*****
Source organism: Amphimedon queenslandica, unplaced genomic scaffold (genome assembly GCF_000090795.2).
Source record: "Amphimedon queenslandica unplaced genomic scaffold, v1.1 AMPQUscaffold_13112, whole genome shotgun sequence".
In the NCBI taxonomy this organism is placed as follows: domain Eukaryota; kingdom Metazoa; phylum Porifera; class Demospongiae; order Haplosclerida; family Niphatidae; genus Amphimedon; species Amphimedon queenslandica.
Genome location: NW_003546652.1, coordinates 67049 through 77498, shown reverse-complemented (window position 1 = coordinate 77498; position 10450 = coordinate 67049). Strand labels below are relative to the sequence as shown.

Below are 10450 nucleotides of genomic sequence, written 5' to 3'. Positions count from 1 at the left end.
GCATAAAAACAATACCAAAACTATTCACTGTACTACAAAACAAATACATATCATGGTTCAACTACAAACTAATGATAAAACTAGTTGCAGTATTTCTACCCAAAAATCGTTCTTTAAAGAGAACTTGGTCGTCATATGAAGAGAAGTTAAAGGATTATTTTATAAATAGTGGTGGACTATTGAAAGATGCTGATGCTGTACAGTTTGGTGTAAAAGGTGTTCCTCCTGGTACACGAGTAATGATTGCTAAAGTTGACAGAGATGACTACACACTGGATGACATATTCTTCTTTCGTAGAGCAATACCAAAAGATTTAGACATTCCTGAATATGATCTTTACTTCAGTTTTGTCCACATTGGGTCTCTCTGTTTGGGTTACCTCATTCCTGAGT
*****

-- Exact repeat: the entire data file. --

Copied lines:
Source organism: Amphimedon queenslandica, unplaced genomic scaffold (genome assembly GCF_000090795.2).
Source record: "Amphimedon queenslandica unplaced genomic scaffold, v1.1 AMPQUscaffold_13112, whole genome shotgun sequence".
In the NCBI taxonomy this organism is placed as follows: domain Eukaryota; kingdom Metazoa; phylum Porifera; class Demospongiae; order Haplosclerida; family Niphatidae; genus Amphimedon; species Amphimedon queenslandica.
Genome location: NW_003546652.1, coordinates 67049 through 77498, shown reverse-complemented (window position 1 = coordinate 77498; position 10450 = coordinate 67049). Strand labels below are relative to the sequence as shown.

Below are 10450 nucleotides of genomic sequence, written 5' to 3'. Positions count from 1 at the left end.
GCATAAAAACAATACCAAAACTATTCACTGTACTACAAAACAAATACATATCATGGTTCAACTACAAACTAATGATAAAACTAGTTGCAGTATTTCTACCCAAAAATCGTTCTTTAAAGAGAACTTGGTCGTCATATGAAGAGAAGTTAAAGGATTATTTTATAAATAGTGGTGGACTATTGAAAGATGCTGATGCTGTACAGTTTGGTGTAAAAGGTGTTCCTCCTGGTACACGAGTAATGATTGCTAAAGTTGACAGAGATGACTACACACTGGATGACATATTCTTCTTTCGTAGAGCAATACCAAAAGATTTAGACATTCCTGAATATGATCTTTACTTCAGTTTTGTCCACATTGGGTCTCTCTGTTTGGGTTACCTCATTCCTGAGT